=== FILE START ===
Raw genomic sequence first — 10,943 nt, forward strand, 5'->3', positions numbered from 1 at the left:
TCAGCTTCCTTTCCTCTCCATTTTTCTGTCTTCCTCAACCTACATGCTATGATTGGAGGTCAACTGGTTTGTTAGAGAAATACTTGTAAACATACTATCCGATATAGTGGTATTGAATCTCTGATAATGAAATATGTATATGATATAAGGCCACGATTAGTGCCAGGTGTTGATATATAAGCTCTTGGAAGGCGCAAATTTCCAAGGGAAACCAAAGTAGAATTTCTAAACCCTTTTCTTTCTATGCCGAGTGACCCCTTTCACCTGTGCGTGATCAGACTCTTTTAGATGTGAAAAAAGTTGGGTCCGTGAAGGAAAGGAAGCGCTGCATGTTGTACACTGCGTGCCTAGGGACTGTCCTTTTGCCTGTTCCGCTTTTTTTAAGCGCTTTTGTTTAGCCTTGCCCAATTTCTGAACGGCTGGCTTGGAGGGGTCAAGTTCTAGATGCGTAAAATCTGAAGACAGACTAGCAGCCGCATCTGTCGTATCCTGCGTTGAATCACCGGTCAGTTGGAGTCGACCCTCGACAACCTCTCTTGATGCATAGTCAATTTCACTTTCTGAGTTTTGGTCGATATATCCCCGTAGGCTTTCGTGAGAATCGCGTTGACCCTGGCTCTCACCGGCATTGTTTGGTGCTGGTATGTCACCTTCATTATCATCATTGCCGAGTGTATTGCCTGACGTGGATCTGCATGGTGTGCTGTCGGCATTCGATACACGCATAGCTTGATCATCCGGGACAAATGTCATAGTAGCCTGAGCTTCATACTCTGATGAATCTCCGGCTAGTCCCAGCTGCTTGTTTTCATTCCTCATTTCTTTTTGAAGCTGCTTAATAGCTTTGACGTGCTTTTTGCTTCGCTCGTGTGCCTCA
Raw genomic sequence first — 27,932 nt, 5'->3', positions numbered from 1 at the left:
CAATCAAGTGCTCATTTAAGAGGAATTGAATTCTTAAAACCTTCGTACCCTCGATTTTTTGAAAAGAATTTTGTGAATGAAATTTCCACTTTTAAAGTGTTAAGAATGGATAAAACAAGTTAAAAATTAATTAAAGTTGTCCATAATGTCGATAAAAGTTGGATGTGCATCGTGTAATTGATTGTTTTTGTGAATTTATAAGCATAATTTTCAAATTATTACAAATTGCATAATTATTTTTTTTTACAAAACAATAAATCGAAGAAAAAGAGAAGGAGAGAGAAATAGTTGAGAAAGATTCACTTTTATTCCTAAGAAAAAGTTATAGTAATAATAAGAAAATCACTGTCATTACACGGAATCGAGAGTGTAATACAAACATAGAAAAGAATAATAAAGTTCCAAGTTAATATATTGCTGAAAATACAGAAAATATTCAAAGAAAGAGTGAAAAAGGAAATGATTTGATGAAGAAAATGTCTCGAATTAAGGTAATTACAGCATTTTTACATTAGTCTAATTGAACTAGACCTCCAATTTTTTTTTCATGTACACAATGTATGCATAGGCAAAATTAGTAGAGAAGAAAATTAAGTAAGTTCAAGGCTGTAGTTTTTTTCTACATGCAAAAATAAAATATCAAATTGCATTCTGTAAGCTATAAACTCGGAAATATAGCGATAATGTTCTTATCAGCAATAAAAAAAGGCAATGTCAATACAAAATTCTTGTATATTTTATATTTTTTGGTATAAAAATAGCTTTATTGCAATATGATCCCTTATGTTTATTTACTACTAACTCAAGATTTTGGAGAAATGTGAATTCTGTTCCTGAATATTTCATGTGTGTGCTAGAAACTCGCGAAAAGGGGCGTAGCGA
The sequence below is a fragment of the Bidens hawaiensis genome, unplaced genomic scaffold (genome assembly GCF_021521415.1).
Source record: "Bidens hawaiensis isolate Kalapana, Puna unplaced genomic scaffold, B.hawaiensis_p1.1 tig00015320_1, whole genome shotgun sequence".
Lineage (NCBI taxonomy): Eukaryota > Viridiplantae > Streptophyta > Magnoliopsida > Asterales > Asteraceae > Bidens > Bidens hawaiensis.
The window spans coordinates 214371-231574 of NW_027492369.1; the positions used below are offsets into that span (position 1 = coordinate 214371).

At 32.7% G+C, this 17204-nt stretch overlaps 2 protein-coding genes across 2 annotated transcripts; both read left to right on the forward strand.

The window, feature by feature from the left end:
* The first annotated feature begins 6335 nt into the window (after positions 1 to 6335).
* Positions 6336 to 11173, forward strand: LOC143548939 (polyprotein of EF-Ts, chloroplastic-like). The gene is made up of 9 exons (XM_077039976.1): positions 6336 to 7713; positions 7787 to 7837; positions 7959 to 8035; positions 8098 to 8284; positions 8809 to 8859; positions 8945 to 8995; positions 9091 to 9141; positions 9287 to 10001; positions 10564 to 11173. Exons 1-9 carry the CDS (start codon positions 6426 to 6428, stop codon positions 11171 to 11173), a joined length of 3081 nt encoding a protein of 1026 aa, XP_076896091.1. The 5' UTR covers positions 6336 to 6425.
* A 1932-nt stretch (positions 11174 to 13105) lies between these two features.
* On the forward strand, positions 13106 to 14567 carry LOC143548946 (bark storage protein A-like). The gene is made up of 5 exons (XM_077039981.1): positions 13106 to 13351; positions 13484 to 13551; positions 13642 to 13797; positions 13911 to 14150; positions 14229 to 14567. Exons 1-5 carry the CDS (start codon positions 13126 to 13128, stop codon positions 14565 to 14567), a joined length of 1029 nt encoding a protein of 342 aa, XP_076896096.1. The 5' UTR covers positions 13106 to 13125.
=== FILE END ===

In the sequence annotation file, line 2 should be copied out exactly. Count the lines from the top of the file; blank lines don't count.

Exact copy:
TCAGCTTCCTTTCCTCTCCATTTTTCTGTCTTCCTCAACCTACATGCTATGATTGGAGGTCAACTGGTTTGTTAGAGAAATACTTGTAAACATACTATCCGATATAGTGGTATTGAATCTCTGATAATGAAATATGTATATGATATAAGGCCACGATTAGTGCCAGGTGTTGATATATAAGCTCTTGGAAGGCGCAAATTTCCAAGGGAAACCAAAGTAGAATTTCTAAACCCTTTTCTTTCTATGCCGAGTGACCCCTTTCACCTGTGCGTGATCAGACTCTTTTAGATGTGAAAAAAGTTGGGTCCGTGAAGGAAAGGAAGCGCTGCATGTTGTACACTGCGTGCCTAGGGACTGTCCTTTTGCCTGTTCCGCTTTTTTTAAGCGCTTTTGTTTAGCCTTGCCCAATTTCTGAACGGCTGGCTTGGAGGGGTCAAGTTCTAGATGCGTAAAATCTGAAGACAGACTAGCAGCCGCATCTGTCGTATCCTGCGTTGAATCACCGGTCAGTTGGAGTCGACCCTCGACAACCTCTCTTGATGCATAGTCAATTTCACTTTCTGAGTTTTGGTCGATATATCCCCGTAGGCTTTCGTGAGAATCGCGTTGACCCTGGCTCTCACCGGCATTGTTTGGTGCTGGTATGTCACCTTCATTATCATCATTGCCGAGTGTATTGCCTGACGTGGATCTGCATGGTGTGCTGTCGGCATTCGATACACGCATAGCTTGATCATCCGGGACAAATGTCATAGTAGCCTGAGCTTCATACTCTGATGAATCTCCGGCTAGTCCCAGCTGCTTGTTTTCATTCCTCATTTCTTTTTGAAGCTGCTTAATAGCTTTGACGTGCTTTTTGCTTCGCTCGTGTGCCTCA